That stance. That swagger. That defense. Rocky Balboa could never match the stamina of his cinematic debut.
Directed by John G. Avildsen and written by and starring Sylvester Stallone, Rocky still has the excitement, optimism, and thrill of victory that brought audiences to their feet when it first hit the screen. Moviegoers didn’t yet know it was the beginning of a franchise where every other movie was a technical knockout but culminated in a tour de force exit for the elder pugilist. Rocky, the original 1976 movie, is a winner, even though the main character ultimately loses at the end. It doesn’t matter, he’s still standing and that, in itself was a long shot.
Rocky, the scrappy strip of celluloid, has endured with the same stamina that drove the upstart fighter in the middle of it to run the length of Philly on no more juice than some raw eggs. It’s still champ after over 40 years. Rocky Balboa, the boxer who gets the once-in-a-lifetime chance at a match with Apollo Creed, the Heavyweight Champion of the World, would have had a short career. Forget the fact that, just a few movies from now, his eyesight will be threatened, like real-life boxing star Sugar Ray Leonard, the guy could have died from exposure in the movie’s fifteen rounds.
Rocky Balboa takes enough head shots in any given round in his first movie to get him a one-way ticket to Palookaville. Put your hands up, Rocky, please. You are not George Foreman, who sometimes looked like he got off on it. Every single shot Apollo lands is clean, on the button, and full force. I’ve never seen an actual fight where someone goes from almost-dead to almost-winning or winning, or a match where that many head shots landed so accurately.
That stance, that dance, those taunts, you don’t see that shit in Raging Bull. It would probably take Creed a full half-round to get through the crablike defenses of Robert De Niro’s Jake La Motta. Well, until he drops his hands and taunts Sugar Ray Robinson with that “you never got me down, Ray,” but the real La Motta swore De Niro was good enough to go pro.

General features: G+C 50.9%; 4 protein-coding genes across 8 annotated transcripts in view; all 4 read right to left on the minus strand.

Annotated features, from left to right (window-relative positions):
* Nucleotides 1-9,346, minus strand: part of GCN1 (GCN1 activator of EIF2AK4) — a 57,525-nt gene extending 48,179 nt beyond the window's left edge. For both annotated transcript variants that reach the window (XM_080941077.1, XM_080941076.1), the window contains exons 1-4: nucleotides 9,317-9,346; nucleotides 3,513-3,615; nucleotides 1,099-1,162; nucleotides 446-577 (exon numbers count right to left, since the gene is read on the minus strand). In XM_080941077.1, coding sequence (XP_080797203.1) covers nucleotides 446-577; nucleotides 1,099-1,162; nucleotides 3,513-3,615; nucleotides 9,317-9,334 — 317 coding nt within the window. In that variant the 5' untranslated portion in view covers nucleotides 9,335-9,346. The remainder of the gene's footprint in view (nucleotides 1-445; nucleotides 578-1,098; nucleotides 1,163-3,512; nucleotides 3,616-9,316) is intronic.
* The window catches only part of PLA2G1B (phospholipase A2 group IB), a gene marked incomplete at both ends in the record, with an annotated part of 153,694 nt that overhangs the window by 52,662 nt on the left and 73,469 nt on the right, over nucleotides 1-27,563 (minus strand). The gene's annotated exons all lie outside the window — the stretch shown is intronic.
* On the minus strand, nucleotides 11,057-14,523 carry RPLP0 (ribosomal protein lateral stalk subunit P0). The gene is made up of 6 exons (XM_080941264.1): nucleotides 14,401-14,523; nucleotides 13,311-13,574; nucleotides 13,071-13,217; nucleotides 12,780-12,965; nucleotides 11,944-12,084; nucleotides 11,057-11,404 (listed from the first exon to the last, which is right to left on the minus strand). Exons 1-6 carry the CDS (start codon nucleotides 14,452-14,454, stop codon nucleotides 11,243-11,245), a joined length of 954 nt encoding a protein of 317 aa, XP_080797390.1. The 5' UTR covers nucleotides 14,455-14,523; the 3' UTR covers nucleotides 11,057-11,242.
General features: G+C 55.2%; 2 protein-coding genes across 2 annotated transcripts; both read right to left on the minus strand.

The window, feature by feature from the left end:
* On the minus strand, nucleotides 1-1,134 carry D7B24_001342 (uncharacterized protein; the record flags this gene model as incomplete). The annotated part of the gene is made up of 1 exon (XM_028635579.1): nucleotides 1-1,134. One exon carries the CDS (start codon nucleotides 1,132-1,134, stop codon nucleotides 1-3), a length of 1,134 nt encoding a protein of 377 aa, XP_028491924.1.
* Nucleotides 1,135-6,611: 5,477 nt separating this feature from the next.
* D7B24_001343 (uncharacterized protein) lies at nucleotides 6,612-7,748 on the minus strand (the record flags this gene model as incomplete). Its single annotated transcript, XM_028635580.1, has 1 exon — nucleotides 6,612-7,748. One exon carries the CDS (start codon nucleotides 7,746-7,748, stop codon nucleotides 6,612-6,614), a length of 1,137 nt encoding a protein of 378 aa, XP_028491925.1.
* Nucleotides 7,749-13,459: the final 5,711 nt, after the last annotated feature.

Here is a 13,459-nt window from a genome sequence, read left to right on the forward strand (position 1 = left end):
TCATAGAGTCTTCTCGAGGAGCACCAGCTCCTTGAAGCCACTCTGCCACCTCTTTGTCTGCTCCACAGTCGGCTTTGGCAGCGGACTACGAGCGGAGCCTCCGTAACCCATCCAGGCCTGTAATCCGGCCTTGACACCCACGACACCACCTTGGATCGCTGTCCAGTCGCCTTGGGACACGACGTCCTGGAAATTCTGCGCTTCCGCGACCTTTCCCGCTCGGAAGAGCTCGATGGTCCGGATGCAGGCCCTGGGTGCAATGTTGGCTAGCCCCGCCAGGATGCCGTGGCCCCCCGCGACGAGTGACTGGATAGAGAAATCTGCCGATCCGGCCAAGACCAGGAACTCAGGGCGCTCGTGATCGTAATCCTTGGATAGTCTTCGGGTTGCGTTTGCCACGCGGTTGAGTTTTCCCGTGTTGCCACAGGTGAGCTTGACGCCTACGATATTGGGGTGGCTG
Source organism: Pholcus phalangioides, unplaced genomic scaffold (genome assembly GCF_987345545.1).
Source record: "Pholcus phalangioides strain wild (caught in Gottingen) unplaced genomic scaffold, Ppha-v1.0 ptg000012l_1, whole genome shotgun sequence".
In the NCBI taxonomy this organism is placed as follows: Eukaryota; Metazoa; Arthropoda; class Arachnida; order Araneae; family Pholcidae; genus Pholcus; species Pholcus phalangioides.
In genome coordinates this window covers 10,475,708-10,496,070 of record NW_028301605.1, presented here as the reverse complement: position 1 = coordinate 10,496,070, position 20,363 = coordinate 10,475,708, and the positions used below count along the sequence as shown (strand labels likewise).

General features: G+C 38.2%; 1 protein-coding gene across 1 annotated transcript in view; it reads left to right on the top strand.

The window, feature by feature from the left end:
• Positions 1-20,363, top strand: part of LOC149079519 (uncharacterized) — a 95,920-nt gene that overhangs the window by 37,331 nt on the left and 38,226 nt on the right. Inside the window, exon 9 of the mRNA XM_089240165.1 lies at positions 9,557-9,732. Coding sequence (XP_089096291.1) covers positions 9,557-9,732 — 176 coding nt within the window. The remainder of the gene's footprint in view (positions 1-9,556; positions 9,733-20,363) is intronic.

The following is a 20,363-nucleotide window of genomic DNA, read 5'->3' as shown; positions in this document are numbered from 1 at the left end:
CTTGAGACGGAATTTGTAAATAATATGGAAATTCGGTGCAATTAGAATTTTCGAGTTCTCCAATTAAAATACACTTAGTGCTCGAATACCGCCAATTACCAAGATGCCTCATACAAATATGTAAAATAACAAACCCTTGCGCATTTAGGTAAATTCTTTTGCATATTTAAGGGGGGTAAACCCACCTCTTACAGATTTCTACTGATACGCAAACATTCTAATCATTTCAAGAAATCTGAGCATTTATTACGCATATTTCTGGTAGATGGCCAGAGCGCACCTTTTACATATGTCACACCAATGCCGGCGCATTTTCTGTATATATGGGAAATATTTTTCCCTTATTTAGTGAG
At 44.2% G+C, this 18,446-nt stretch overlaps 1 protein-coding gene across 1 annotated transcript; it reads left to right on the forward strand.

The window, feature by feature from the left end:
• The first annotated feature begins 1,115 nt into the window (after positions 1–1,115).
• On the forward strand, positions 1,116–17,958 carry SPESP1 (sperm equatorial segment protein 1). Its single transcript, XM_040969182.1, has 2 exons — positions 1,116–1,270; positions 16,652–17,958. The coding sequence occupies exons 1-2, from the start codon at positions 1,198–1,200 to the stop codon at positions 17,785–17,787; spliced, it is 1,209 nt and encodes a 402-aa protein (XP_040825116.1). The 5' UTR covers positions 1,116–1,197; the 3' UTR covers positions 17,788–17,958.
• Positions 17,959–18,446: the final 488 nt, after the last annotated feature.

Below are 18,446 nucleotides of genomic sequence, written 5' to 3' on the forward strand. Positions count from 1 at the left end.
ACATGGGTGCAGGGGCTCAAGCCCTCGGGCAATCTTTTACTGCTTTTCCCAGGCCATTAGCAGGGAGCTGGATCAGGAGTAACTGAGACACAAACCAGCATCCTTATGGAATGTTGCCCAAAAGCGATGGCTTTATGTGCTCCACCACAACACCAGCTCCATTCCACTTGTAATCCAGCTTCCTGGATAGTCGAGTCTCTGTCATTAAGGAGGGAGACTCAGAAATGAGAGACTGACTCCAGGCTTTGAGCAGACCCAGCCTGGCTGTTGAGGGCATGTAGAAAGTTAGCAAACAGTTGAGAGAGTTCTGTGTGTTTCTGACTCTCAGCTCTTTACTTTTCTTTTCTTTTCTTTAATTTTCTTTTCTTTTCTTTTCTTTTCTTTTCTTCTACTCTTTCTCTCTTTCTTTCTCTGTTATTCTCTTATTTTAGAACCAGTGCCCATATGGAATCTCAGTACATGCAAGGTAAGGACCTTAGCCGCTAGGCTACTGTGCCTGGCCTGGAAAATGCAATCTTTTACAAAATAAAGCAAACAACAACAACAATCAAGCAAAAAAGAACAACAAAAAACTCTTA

In Rocky, undefeated heavyweight champion Apollo Creed (Carl Weathers) is originally slated to defend his title against Mac Lee Green at the Philadelphia Spectrum on New Year’s Day 1976. But Green backs out and Creed puts out a call for a worthy opponent. Because it is the year of the Bicentennial for America, discovered by Cristoforo Colombo, Creed saddles up an Italian stallion for a victory lap. Rocky Balboa, in white shorts with a red stripe, defies all odds and goes the distance with the champ. He puts up such a battle that Creed swears there “ain’t gonna be no re-match” and his opponent “don’t want one.” The fighter already got more than he dreamed.
In the real life 1975 match that Rocky is based on, Muhammad Ali kicked the living shit out of Chuck Wepner. Wepner had an original style. He stepped on Ali’s foot in round 8 and really pissed The Greatest off. Wepner did knock Ali down in the ninth round.